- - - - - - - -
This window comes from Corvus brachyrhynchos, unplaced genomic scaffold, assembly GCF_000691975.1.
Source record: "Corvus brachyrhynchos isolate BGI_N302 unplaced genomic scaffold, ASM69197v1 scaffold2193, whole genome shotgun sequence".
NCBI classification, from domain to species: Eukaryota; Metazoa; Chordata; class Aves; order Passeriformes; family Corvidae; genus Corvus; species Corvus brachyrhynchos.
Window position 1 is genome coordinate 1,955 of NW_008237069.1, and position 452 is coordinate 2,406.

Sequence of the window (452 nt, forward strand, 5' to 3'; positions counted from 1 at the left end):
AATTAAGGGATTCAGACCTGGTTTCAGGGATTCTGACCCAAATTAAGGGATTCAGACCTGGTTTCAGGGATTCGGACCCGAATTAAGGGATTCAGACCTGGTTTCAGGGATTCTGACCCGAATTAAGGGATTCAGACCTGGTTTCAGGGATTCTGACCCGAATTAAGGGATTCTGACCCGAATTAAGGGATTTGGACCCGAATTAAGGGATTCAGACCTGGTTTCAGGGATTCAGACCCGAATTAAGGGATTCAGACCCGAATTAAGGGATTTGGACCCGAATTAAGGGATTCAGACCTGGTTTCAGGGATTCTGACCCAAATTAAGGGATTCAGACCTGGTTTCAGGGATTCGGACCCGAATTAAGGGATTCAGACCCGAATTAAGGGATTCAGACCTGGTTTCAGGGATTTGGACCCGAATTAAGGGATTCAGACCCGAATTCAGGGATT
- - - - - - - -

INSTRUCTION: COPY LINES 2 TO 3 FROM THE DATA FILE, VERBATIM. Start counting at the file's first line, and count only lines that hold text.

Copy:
Source record: "Corvus brachyrhynchos isolate BGI_N302 unplaced genomic scaffold, ASM69197v1 scaffold2193, whole genome shotgun sequence".
NCBI classification, from domain to species: Eukaryota; Metazoa; Chordata; class Aves; order Passeriformes; family Corvidae; genus Corvus; species Corvus brachyrhynchos.